What happened to the ‘act’ in activism?

photoo1This week probed some interesting discussion surrounding the role of social media in constructing a new form of activism for the younger generation. Malcolm Gladwell’s “Small Change” article in the New Yorker articulated the struggle, risk and danger posed for youth 50 years ago in trying to contribute to the civil right’s movement, and he points out the flaws in the modern social media approach for advocacy.

I have been both aware and unnerved by this notion for a while, concerned that I was ‘all talk, no walk’. The idea connects to the differences in information sharing between the generations. Our culture is conditioned to accept nothing less than instant downloading, immediate answers and entirely accessible information now. As students, we are able to be educated far more passively, even lazily. This critique can also be applied to the young people of this generation trying to advocate for change. We turn to social media to spread updates about our cause and…what else? Where is the literal, risky, putting-ourselves-out-there action that must go hand in hand with social reform? Coming into this summer, one of my goals was to ‘take all of my careful reading and passion surrounding issues and mobilize my beliefs to make positive change’. Upon starting my work at Sanctuary however, I can appreciate the extremely slow process of reform and the ‘behind the scenes’ role that some must take while the whole organization works to improve the lives of women. With each tweet that I send, I feel like I am speaking to those in power and causing them to question our currently reliance on patriarchy and controlling others. While an effective tool for educating and uniting the general population, social media can only be taken so far until it is time to go offline and into the field.


This Saturday, I experienced my first taste of firm, definitive action that fought for my beliefs in the face of protesters. Maya, Grace and I volunteered to escort women and families into Choices for whichever health screening or procedure they needed. “We are for life, they are for death”; “We hate killers”; “Everything and everyone in there is murderous”. Yes, I had to defend (verbally and physically) my pro-choice stance and yes, there were times when I felt scared and exposed on this street corner in a bright white lab coat, definitively entering this ‘war over choice’.

Our first encounter with an outspoken street person occurred around 8 AM—a confused man wanders by us slurring his speech. He asks Maya and I, “why kill the babies? She should just have it. Every baby makes parents happy. My mom wanted to abort me, and I know you probably look at me and say, what a pathetic life, maybe she should have.” I asked him if he had any of these ‘guaranteed happiness’ children. “I have twelve children, all different women. Child support sucks. I have no money” I asked him about women who couldn’t financially support a child, and if their choice was the most responsible decision. I also reinforced—as I did all morning—that us volunteers in lab coats were not on the street advertising that “EVERYONE GET AN ABORTION! PRO-ABORTION;” rather we were simply advocating for a women’s right to choose and assess her own situation. “If they chose to do the sex, they have to have the kid.” What about in the cases of rape? “Well that’s different. Then I don’t know I guess.” He walked away and I was hopeful that our interaction forced him to take pause and rethink the pro/anti-choice argument as without a hard line; the need for case-by-case analysis reinforces the need for choice.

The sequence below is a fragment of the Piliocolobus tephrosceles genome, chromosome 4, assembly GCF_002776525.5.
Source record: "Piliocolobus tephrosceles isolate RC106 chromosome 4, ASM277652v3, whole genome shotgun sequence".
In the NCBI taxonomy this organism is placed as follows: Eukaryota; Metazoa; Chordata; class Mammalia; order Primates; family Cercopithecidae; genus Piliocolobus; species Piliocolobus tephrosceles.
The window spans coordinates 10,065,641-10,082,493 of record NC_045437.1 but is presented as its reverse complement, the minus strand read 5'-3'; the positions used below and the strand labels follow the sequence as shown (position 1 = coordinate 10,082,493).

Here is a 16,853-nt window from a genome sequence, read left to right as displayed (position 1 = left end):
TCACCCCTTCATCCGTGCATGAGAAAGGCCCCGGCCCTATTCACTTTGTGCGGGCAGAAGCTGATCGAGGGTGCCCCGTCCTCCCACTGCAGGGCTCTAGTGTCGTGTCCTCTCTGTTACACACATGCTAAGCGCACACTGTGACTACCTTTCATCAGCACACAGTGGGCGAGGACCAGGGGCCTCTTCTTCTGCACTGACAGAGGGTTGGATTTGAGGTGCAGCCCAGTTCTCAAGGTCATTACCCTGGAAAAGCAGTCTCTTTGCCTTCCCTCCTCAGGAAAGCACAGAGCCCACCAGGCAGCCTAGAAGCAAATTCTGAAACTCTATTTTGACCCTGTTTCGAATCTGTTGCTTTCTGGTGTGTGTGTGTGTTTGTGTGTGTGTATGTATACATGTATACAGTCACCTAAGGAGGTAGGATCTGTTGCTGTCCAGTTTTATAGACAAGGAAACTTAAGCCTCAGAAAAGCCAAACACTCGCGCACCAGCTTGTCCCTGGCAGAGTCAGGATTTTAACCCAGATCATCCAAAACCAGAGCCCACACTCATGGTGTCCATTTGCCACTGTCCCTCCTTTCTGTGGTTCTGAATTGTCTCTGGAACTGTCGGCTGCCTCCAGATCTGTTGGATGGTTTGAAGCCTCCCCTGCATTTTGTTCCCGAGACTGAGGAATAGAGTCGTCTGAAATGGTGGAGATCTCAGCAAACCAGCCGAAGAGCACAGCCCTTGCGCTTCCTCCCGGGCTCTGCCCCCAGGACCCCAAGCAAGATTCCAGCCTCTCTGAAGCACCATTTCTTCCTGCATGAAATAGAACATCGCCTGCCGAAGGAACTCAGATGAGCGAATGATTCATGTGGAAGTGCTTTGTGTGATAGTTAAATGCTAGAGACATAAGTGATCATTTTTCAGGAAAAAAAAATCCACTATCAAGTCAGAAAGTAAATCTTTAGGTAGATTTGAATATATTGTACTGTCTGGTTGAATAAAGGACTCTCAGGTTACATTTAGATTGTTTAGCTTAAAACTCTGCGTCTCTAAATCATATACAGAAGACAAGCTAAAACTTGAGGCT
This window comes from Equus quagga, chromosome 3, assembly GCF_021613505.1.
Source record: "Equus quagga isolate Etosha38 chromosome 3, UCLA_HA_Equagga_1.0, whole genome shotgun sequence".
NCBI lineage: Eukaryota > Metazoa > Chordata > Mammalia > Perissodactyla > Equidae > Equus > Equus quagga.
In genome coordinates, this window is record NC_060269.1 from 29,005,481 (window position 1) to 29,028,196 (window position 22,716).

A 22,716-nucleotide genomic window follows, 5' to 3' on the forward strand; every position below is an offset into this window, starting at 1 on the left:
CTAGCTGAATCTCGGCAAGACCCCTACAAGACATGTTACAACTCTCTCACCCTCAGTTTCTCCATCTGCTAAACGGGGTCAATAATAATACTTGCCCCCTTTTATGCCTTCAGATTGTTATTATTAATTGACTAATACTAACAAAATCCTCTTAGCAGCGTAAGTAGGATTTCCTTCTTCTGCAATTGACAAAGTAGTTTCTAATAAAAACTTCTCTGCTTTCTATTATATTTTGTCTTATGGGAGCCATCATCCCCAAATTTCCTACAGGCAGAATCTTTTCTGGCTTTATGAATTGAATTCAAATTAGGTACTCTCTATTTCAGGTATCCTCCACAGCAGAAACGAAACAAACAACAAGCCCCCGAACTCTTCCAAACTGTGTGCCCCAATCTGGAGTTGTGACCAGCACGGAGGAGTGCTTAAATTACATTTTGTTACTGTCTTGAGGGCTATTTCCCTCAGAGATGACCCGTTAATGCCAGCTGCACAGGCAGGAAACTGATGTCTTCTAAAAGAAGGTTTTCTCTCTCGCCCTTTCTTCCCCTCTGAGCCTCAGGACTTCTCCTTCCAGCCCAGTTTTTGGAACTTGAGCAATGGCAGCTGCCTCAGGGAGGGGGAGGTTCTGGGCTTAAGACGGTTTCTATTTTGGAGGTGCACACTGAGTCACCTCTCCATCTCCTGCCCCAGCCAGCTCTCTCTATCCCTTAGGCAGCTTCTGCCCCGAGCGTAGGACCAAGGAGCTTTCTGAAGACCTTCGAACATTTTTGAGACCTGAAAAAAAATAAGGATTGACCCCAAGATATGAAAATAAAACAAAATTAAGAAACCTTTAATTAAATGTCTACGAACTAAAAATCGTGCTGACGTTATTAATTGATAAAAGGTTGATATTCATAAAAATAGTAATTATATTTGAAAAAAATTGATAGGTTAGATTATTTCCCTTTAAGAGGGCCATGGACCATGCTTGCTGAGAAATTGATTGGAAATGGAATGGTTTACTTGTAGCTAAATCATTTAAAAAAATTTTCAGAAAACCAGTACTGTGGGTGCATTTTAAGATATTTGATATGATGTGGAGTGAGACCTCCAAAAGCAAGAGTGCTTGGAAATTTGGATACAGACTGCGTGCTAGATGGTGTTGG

Though we were told not to engage with the protesters, I intervened in one situation where a harasser, Randall, was ranting to two women—who had never heard of Choices before—about ‘all the murder under the blue awning’. I approached them and used my pamphlet to outline the other necessary medical procedures offered inside, which they were excited about. I informed them of the preventative screenings, referrals and choices for their pregnancy. The woman said she was very against abortion, and I explained the pre-natal wing and all the services provided. Randall switched his tactic—“how can you trust killers to provide safe treatment? They will kill you like they do everyone else! It is all a scam!” I asked him where else these women could go for this treatment. He wouldn’t look at me, continuing with his false threats. The women were very confused by our contradicting claims. As they walked away, the pro-lifers pounced. At the end of the street, three of them (including the pastor) continued to fill their heads with nonsense. I was elated when I heard one of the women cut them off and say: “yes, I also do not like abortions. But I cannot make that decision for every woman, she must choose. And there are so many other services here, I will be back.”

My most enjoyable interaction was with a large man who approached us in disbelief, saying, “You actually need to be out here to protect people from them? What has this world come to? Of course I’m pro-choice—who am I as a man to try and dictate the lives of women. We can’t hold that kind of power. I don’t want to pass judgment on anyone because I don’t want them to judge me. I’m up there in the methadone clinic; everyone leads different lives and needs to make different choices.” So eloquently summarized, I was inspired and encouraged by how this man really gets it.

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